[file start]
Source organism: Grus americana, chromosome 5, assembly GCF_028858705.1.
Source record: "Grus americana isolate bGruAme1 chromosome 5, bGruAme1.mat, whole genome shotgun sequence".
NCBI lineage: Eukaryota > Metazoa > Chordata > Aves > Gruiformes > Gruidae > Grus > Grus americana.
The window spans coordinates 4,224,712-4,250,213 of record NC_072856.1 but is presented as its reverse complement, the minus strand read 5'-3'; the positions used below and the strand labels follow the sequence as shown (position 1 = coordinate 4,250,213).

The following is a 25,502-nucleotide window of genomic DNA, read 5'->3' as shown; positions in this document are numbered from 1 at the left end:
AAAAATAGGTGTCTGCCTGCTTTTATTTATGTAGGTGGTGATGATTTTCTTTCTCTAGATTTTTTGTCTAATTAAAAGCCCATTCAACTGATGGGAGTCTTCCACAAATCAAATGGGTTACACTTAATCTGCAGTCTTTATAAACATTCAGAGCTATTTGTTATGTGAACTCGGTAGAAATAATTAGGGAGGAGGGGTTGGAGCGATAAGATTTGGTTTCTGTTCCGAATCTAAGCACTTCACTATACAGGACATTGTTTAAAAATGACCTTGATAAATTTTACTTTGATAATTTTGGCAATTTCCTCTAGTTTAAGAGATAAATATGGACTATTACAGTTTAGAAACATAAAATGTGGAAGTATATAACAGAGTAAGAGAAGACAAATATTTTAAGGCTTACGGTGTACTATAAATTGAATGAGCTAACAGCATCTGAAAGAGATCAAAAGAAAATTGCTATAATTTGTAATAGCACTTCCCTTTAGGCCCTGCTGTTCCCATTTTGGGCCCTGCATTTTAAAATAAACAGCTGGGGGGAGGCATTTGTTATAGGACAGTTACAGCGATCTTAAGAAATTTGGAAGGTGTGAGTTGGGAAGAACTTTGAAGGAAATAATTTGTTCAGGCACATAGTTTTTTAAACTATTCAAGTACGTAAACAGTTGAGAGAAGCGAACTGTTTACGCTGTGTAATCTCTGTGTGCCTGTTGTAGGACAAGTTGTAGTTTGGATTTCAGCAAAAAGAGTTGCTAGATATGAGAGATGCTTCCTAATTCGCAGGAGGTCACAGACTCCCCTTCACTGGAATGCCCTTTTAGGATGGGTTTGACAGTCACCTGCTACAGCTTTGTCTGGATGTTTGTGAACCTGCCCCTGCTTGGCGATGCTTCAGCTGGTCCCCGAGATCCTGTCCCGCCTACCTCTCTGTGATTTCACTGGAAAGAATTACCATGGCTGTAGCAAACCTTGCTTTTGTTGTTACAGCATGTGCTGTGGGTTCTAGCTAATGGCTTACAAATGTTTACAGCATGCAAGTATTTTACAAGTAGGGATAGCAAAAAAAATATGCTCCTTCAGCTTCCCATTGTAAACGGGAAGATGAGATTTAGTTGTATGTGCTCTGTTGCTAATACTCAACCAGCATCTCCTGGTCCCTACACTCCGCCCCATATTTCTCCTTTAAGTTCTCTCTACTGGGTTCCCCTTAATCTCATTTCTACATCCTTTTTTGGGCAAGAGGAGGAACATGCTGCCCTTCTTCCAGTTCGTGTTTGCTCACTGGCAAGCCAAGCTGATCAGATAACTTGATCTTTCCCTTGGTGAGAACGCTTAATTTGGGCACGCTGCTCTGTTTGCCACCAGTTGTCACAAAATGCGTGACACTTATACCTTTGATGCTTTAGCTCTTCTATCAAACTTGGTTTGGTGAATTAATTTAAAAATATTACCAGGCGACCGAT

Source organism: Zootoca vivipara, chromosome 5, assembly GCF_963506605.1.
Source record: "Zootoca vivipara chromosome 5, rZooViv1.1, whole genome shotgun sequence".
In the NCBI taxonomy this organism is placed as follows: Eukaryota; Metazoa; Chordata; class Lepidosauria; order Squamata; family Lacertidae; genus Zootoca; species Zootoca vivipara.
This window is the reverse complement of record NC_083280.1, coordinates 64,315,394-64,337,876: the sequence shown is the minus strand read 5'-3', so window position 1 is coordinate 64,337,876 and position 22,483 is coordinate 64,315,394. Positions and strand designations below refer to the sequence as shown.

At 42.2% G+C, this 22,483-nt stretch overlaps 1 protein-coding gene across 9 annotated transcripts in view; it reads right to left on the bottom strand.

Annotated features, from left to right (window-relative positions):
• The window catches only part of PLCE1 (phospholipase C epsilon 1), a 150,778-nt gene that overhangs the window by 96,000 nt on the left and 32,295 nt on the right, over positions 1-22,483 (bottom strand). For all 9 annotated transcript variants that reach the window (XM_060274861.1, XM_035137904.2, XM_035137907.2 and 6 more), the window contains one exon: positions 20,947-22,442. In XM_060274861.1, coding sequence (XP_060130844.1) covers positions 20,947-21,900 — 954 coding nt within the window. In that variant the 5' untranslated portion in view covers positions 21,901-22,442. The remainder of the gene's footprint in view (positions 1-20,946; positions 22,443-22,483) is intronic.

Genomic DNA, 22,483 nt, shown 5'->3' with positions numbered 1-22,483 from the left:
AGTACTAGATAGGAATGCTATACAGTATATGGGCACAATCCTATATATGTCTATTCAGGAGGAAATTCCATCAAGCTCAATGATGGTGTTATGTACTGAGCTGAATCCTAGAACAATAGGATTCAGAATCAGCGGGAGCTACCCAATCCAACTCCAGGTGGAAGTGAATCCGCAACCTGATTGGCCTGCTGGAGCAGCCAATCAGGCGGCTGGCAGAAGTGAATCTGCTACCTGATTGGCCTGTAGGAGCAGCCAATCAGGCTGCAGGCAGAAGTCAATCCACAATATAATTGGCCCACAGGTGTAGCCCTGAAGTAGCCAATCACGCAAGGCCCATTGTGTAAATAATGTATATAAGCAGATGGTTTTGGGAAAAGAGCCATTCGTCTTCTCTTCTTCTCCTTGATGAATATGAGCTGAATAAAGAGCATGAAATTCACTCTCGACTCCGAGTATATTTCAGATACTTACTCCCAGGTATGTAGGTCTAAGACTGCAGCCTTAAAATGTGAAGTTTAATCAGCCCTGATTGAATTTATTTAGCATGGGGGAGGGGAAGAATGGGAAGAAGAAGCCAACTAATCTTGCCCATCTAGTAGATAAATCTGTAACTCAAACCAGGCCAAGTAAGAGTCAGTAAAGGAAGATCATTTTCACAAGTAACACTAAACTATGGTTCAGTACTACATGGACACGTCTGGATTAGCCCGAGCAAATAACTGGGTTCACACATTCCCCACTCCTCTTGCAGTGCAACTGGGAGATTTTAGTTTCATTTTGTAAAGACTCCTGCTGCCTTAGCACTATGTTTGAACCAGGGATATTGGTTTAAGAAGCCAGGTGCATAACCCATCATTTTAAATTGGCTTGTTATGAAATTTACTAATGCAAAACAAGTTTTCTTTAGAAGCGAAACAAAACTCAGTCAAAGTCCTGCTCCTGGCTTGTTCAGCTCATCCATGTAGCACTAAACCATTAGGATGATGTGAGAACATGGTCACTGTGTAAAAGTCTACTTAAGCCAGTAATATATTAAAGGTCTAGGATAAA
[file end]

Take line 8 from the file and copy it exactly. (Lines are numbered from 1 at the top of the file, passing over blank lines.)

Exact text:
Source record: "Zootoca vivipara chromosome 5, rZooViv1.1, whole genome shotgun sequence".